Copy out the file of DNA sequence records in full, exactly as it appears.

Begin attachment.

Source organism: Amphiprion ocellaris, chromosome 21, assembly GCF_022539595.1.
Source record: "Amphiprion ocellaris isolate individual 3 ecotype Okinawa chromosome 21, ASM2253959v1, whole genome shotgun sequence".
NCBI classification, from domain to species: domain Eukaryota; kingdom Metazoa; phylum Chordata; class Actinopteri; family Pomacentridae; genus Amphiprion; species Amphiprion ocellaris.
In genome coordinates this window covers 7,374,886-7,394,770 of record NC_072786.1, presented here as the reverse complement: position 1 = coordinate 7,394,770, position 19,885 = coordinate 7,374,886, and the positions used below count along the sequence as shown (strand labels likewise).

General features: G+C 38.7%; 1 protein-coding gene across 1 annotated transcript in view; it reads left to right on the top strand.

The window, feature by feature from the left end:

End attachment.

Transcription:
Source organism: Amphiprion ocellaris, chromosome 21, assembly GCF_022539595.1.
Source record: "Amphiprion ocellaris isolate individual 3 ecotype Okinawa chromosome 21, ASM2253959v1, whole genome shotgun sequence".
NCBI classification, from domain to species: domain Eukaryota; kingdom Metazoa; phylum Chordata; class Actinopteri; family Pomacentridae; genus Amphiprion; species Amphiprion ocellaris.
In genome coordinates this window covers 7,374,886-7,394,770 of record NC_072786.1, presented here as the reverse complement: position 1 = coordinate 7,394,770, position 19,885 = coordinate 7,374,886, and the positions used below count along the sequence as shown (strand labels likewise).

General features: G+C 38.7%; 1 protein-coding gene across 1 annotated transcript in view; it reads left to right on the top strand.

The window, feature by feature from the left end: